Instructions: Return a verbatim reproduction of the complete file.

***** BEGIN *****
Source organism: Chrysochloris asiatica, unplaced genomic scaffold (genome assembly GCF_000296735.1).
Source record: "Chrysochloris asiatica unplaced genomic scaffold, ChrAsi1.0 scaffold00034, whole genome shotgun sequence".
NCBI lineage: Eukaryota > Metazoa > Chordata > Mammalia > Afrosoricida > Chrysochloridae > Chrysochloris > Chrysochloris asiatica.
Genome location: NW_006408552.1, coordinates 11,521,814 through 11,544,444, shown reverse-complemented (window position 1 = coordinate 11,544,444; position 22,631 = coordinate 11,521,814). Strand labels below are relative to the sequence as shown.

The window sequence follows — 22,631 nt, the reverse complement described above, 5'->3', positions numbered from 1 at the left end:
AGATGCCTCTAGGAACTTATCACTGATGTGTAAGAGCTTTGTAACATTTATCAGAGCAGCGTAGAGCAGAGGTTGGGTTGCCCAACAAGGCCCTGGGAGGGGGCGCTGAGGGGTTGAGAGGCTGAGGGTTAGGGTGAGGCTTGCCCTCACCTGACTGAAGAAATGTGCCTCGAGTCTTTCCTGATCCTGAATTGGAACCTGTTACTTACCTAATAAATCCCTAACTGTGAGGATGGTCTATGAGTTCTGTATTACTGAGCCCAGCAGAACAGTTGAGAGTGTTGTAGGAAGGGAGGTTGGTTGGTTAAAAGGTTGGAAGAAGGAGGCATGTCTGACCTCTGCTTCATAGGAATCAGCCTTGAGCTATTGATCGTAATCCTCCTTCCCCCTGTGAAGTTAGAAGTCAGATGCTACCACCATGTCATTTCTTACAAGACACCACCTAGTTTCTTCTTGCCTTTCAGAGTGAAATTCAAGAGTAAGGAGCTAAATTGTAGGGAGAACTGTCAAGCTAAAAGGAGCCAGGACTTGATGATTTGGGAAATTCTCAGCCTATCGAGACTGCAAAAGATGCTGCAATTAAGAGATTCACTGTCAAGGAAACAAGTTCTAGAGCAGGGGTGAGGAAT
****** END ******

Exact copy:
Source organism: Chrysochloris asiatica, unplaced genomic scaffold (genome assembly GCF_000296735.1).
Source record: "Chrysochloris asiatica unplaced genomic scaffold, ChrAsi1.0 scaffold00034, whole genome shotgun sequence".
NCBI lineage: Eukaryota > Metazoa > Chordata > Mammalia > Afrosoricida > Chrysochloridae > Chrysochloris > Chrysochloris asiatica.
Genome location: NW_006408552.1, coordinates 11,521,814 through 11,544,444, shown reverse-complemented (window position 1 = coordinate 11,544,444; position 22,631 = coordinate 11,521,814). Strand labels below are relative to the sequence as shown.

The window sequence follows — 22,631 nt, the reverse complement described above, 5'->3', positions numbered from 1 at the left end:
AGATGCCTCTAGGAACTTATCACTGATGTGTAAGAGCTTTGTAACATTTATCAGAGCAGCGTAGAGCAGAGGTTGGGTTGCCCAACAAGGCCCTGGGAGGGGGCGCTGAGGGGTTGAGAGGCTGAGGGTTAGGGTGAGGCTTGCCCTCACCTGACTGAAGAAATGTGCCTCGAGTCTTTCCTGATCCTGAATTGGAACCTGTTACTTACCTAATAAATCCCTAACTGTGAGGATGGTCTATGAGTTCTGTATTACTGAGCCCAGCAGAACAGTTGAGAGTGTTGTAGGAAGGGAGGTTGGTTGGTTAAAAGGTTGGAAGAAGGAGGCATGTCTGACCTCTGCTTCATAGGAATCAGCCTTGAGCTATTGATCGTAATCCTCCTTCCCCCTGTGAAGTTAGAAGTCAGATGCTACCACCATGTCATTTCTTACAAGACACCACCTAGTTTCTTCTTGCCTTTCAGAGTGAAATTCAAGAGTAAGGAGCTAAATTGTAGGGAGAACTGTCAAGCTAAAAGGAGCCAGGACTTGATGATTTGGGAAATTCTCAGCCTATCGAGACTGCAAAAGATGCTGCAATTAAGAGATTCACTGTCAAGGAAACAAGTTCTAGAGCAGGGGTGAGGAAT